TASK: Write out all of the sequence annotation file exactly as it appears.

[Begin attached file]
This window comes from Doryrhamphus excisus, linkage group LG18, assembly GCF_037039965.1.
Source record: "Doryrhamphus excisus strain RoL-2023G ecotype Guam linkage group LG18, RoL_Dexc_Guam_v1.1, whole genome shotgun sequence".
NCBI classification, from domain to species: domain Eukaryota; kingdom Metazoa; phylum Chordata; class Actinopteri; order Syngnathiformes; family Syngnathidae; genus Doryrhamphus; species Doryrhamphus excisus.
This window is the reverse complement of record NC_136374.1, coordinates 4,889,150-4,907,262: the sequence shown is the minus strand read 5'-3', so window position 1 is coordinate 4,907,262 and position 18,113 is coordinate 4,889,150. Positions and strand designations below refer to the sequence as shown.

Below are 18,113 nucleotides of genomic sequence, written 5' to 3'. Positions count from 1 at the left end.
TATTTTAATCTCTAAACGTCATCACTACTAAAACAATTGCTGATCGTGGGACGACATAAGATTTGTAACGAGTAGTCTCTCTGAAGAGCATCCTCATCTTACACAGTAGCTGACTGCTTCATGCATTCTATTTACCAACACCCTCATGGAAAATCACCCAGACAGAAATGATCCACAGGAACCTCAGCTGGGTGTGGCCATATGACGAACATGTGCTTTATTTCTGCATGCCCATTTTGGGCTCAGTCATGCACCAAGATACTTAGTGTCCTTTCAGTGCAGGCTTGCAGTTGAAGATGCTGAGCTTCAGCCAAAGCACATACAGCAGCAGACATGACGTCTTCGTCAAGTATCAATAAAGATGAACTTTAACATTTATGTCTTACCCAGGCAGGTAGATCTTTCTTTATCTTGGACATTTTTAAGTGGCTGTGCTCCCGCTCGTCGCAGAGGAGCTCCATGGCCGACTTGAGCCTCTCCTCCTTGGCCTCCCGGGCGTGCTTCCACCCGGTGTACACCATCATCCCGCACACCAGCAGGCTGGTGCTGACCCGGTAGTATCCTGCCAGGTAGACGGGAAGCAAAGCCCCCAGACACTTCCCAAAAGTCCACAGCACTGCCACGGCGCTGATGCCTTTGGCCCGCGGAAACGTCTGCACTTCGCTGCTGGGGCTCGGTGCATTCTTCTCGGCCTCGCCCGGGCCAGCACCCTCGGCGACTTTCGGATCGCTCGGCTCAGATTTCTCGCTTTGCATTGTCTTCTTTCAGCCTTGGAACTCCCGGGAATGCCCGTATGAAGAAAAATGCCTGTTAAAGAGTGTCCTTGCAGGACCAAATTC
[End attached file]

This window comes from Doryrhamphus excisus, linkage group LG18, assembly GCF_037039965.1.
Source record: "Doryrhamphus excisus strain RoL-2023G ecotype Guam linkage group LG18, RoL_Dexc_Guam_v1.1, whole genome shotgun sequence".
NCBI classification, from domain to species: domain Eukaryota; kingdom Metazoa; phylum Chordata; class Actinopteri; order Syngnathiformes; family Syngnathidae; genus Doryrhamphus; species Doryrhamphus excisus.
This window is the reverse complement of record NC_136374.1, coordinates 4,889,150-4,907,262: the sequence shown is the minus strand read 5'-3', so window position 1 is coordinate 4,907,262 and position 18,113 is coordinate 4,889,150. Positions and strand designations below refer to the sequence as shown.

Below are 18,113 nucleotides of genomic sequence, written 5' to 3'. Positions count from 1 at the left end.
TATTTTAATCTCTAAACGTCATCACTACTAAAACAATTGCTGATCGTGGGACGACATAAGATTTGTAACGAGTAGTCTCTCTGAAGAGCATCCTCATCTTACACAGTAGCTGACTGCTTCATGCATTCTATTTACCAACACCCTCATGGAAAATCACCCAGACAGAAATGATCCACAGGAACCTCAGCTGGGTGTGGCCATATGACGAACATGTGCTTTATTTCTGCATGCCCATTTTGGGCTCAGTCATGCACCAAGATACTTAGTGTCCTTTCAGTGCAGGCTTGCAGTTGAAGATGCTGAGCTTCAGCCAAAGCACATACAGCAGCAGACATGACGTCTTCGTCAAGTATCAATAAAGATGAACTTTAACATTTATGTCTTACCCAGGCAGGTAGATCTTTCTTTATCTTGGACATTTTTAAGTGGCTGTGCTCCCGCTCGTCGCAGAGGAGCTCCATGGCCGACTTGAGCCTCTCCTCCTTGGCCTCCCGGGCGTGCTTCCACCCGGTGTACACCATCATCCCGCACACCAGCAGGCTGGTGCTGACCCGGTAGTATCCTGCCAGGTAGACGGGAAGCAAAGCCCCCAGACACTTCCCAAAAGTCCACAGCACTGCCACGGCGCTGATGCCTTTGGCCCGCGGAAACGTCTGCACTTCGCTGCTGGGGCTCGGTGCATTCTTCTCGGCCTCGCCCGGGCCAGCACCCTCGGCGACTTTCGGATCGCTCGGCTCAGATTTCTCGCTTTGCATTGTCTTCTTTCAGCCTTGGAACTCCCGGGAATGCCCGTATGAAGAAAAATGCCTGTTAAAGAGTGTCCTTGCAGGACCAAATTC